Honestly it's hard seeing Shcherbakov survive beyond 1950,given his obesity and how much of a drunk he was. Same with Zhdanov-his alcoholism is a big reason for his health problems.I'm finding this counterpart (from the same scenario) a bit trickier, I may need to consult someone like @The Red.
List of Soviet paramount leaders (actual titular offices held will vary)
1922-1924: V. I. Lenin (Communist)
1924-1941: J. V. Stalin (Communist)
1941-1942: V. M. Molotov (Communist)
1942-1942: K. Y. Voroshilov (Communist)
1942-1959: A. A. Zhdanov (Communist)
1959-1960: A. S. Shcherbakov (Communist)
1961-197?: M. G. Pervukhin (Communist)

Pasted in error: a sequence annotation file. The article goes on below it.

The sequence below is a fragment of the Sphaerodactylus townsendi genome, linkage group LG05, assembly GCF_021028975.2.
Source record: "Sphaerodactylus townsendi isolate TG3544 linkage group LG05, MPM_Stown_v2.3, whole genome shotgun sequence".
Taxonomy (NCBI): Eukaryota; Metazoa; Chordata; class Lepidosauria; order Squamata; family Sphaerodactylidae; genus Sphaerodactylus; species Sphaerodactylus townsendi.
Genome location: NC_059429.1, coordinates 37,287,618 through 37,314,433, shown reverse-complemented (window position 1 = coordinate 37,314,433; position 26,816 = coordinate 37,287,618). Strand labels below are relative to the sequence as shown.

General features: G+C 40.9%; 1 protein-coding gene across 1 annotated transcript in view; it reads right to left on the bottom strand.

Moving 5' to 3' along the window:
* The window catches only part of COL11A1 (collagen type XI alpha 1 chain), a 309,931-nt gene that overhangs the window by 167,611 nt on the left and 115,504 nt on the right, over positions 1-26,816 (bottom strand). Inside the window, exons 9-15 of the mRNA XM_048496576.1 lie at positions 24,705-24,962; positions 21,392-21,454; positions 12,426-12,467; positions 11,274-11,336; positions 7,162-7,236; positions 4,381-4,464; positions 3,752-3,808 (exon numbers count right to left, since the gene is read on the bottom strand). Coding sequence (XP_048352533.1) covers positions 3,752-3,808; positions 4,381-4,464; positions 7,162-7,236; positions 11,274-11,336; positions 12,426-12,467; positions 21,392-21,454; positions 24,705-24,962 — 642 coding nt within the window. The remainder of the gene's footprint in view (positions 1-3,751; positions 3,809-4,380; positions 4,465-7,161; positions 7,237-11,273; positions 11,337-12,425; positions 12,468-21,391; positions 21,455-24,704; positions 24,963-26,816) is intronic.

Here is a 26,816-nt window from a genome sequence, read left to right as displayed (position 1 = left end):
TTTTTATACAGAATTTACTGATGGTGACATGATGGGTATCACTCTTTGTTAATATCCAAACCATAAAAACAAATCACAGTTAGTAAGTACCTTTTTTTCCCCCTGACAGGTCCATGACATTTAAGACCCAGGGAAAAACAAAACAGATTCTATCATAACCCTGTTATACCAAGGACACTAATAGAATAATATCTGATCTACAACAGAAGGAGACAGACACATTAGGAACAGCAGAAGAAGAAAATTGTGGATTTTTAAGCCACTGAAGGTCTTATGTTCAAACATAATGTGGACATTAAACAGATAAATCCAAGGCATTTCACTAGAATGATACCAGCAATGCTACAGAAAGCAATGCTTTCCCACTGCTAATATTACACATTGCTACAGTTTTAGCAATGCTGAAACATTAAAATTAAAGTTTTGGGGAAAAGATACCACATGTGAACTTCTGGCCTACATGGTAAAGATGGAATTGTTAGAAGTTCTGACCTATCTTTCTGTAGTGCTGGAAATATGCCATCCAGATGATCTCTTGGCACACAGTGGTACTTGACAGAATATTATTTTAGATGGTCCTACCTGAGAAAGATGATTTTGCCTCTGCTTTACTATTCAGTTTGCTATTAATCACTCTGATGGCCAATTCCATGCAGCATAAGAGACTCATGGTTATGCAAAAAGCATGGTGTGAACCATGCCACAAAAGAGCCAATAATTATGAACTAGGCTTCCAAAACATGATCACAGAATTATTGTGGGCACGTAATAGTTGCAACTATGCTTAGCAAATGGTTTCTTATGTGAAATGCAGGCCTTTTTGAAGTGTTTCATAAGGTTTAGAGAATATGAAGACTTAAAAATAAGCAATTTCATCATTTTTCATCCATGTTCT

According to official Soviet histories, Stalin died heroically in the Germans' (briefly) successful occupation of Moscow, refusing to evacuate. It is more likely he died in the process of evacuation, though whether he was taken out by the Nazis or an internal coup attempt remains an open question. Molotov briefly took the reins of power with the assistance of Zhukov, but the realities of the front meant that Marshal Voroshilov (who had successfully relieved Leningrad) was soon the one calling the shots, soon handing over formal political power to his ally (and Stalin protegé) Andrei Zhdanov. Both Voroshilov and Zhdanov were regarded as heroes, and the latter had soon consolidated his power over the USSR after the Germans were expelled. Zhdanov's corpulent deputy Shcherbakov briefly seized power after the former's death in 1960, but was soon removed by a troika (and died soon afterwards under circumstances that may not be as suspicious as they first appear - his lifestyle made heart problems inevitable). From this troika, after mutually-assured destruction between several bigger but more divisive names, the technocrat Mikhail Pervukhin rose to power - initially as a figurehead for more powerful interests, but later asserting control in his own right.